JPMorgan Chase will pay a record $920 million to resolve a criminal investigation by three federal agencies over its role in the alleged manipulation of precious-metal and Treasury markets, federal regulators said on Tuesday.
JPMorgan agreed to a settlement which resolves investigations by the Justice Department, Commodity Futures Trading Commission (CFTC) and the Securities and Exchange Commission (SEC).
As part of the deal, the bank will admit to wrongdoing and pay a record fine of $920 million, according to a statement from the CFTC on Tuesday.
The fine is the largest ever imposed on a bank for spoofing, a type of market manipulation where traders flood markets with orders they don’t actually execute with the intention of creating an illusion of demand.
The practice was banned in 2008 after the financial crisis, and in recent years federal regulators have ramped up efforts to crack down on market manipulation.
The charges against JPMorgan were for “manipulative and deceptive conduct and spoofing that spanned at least eight years and involved hundreds of thousands of spoof orders in precious metals and U.S. Treasury futures contracts,” according to the CFTC.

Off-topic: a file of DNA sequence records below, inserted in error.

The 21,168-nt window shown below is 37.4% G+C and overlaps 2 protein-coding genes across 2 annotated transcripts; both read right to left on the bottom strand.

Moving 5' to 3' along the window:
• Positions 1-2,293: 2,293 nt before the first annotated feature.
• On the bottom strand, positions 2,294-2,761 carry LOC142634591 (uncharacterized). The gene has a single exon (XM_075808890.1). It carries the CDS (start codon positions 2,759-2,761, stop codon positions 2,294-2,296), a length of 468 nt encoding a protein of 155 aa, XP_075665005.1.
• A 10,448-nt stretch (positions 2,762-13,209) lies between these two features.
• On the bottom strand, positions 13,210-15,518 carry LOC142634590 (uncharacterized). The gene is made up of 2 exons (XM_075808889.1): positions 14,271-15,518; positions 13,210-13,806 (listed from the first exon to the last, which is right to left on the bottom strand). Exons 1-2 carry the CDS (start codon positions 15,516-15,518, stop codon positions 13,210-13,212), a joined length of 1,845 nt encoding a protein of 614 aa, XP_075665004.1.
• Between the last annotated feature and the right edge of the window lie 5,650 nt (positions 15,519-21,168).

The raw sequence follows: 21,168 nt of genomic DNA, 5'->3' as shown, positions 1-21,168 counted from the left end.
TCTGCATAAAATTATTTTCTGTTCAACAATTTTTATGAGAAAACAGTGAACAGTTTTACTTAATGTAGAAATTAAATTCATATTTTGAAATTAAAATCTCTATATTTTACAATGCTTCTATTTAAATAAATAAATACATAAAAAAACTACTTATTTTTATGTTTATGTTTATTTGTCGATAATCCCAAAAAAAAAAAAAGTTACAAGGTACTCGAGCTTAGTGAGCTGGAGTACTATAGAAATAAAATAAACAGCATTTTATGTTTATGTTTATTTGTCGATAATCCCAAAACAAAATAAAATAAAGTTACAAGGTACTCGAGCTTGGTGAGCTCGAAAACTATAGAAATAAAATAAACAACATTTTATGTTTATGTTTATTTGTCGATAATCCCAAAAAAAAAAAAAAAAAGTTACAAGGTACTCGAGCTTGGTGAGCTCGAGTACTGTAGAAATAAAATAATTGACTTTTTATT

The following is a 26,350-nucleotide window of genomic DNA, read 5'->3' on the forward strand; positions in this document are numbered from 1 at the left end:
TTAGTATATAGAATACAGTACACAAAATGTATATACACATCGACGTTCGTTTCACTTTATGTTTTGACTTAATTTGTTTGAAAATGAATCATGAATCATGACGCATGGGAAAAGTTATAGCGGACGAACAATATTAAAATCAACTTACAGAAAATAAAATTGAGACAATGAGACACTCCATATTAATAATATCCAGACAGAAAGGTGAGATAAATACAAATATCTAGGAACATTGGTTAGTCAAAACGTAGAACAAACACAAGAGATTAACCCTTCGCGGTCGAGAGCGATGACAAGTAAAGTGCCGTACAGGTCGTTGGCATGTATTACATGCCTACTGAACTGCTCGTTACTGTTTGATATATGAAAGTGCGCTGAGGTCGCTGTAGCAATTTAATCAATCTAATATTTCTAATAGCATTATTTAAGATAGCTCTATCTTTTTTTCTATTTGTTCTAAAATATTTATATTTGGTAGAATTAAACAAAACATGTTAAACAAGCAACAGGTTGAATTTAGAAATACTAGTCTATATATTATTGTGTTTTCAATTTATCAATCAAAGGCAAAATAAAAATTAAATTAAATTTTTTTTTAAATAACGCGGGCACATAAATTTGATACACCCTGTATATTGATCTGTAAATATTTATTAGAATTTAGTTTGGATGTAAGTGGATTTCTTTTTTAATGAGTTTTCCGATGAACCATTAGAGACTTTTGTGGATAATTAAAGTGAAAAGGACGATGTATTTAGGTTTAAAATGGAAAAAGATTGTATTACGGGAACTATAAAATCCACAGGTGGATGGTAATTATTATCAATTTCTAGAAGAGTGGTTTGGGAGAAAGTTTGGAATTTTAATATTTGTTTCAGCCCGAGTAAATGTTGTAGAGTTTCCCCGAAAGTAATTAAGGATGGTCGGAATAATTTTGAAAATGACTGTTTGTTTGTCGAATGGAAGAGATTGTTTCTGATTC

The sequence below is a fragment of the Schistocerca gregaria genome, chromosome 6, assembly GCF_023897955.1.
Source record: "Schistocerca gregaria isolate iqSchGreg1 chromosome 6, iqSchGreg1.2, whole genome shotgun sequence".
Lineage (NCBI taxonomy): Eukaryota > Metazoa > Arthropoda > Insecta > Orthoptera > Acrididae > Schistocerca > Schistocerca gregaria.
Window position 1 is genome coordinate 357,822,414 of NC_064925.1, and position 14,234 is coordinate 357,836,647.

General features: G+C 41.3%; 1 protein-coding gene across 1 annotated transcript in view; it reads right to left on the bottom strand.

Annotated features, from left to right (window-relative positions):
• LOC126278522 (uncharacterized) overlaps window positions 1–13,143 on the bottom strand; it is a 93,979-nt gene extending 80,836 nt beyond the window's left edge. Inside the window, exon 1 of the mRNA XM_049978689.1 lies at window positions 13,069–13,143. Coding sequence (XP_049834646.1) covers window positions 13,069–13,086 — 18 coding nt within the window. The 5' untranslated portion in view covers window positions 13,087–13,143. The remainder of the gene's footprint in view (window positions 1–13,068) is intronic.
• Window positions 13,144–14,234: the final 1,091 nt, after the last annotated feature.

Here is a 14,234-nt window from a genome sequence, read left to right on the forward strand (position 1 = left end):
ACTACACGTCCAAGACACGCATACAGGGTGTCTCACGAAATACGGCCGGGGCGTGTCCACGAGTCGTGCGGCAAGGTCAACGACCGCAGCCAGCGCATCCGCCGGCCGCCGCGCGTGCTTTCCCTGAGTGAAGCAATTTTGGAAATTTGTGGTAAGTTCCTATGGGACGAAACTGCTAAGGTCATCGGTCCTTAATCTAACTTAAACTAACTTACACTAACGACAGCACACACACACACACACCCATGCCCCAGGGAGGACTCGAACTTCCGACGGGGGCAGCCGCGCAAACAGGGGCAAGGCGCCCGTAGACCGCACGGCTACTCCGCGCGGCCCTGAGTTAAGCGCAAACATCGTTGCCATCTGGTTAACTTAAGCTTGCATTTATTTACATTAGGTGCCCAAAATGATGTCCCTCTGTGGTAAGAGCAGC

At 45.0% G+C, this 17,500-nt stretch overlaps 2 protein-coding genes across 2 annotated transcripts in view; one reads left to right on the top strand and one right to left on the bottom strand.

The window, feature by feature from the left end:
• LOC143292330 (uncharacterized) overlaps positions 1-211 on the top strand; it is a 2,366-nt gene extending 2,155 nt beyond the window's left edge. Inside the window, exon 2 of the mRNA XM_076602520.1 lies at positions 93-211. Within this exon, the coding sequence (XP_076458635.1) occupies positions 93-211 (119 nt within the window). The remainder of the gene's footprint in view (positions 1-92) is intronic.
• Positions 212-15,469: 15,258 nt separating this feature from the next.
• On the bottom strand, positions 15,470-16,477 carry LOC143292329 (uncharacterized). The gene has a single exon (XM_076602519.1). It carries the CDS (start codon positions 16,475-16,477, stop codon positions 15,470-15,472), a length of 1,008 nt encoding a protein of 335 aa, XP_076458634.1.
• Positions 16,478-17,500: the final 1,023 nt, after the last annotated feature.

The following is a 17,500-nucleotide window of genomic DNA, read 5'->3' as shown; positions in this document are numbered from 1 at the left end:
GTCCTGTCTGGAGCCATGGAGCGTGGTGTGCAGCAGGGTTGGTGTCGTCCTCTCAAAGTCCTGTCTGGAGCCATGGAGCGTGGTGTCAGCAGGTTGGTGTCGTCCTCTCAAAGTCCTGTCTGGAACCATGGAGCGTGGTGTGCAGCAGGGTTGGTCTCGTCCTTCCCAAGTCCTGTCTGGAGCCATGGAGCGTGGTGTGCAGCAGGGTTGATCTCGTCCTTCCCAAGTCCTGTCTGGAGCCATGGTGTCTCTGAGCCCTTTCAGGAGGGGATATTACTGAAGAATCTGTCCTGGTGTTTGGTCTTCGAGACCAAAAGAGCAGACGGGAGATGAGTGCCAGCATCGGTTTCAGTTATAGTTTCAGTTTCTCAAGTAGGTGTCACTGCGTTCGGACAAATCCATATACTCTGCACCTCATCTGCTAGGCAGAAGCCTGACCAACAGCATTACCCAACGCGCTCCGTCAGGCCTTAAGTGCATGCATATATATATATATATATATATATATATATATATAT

The order finds that JPMorgan’s illegal trading “significantly benefited” the bank while it “harmed other market participants.”
In an accompanying statement, CFTC commissioner Dan Berkovitz said that he opposed his agency’s ruling that JPMorgan’s actions “should not result in any disqualifications under the ‘bad actor’ provisions of the securities laws.”
“For eight years, a group of traders at JPMorgan systematically `spoofed’ precious metals and Treasury futures markets by entering hundreds of thousands of orders with the intent to cancel them before execution,” Berkovitz said. “The Commission’s Order finds that JPMorgan manipulated these markets and failed to diligently supervise its traders.”
“Spoofing is illegal—pure and simple,” said CFTC Chairman Heath Tarbert. “This record-setting enforcement action demonstrates the CFTC’s commitment to being tough on those who intentionally break our rules, no matter who they are. Attempts to manipulate our markets won’t be tolerated. The CFTC will take all steps necessary to investigate and prosecute illegal activities that could ultimately undermine the integrity of the American free enterprise system,” he added.
JPMorgan has also settled a long-running lawsuit accusing the bank of manipulating precious metals markets, according to CNBC. Three plaintiffs had alleged that JPMorgan manipulated the silver futures market from 2010 through 2011 with “spoofing” trades, though details of this separate settlement were not disclosed in court filings.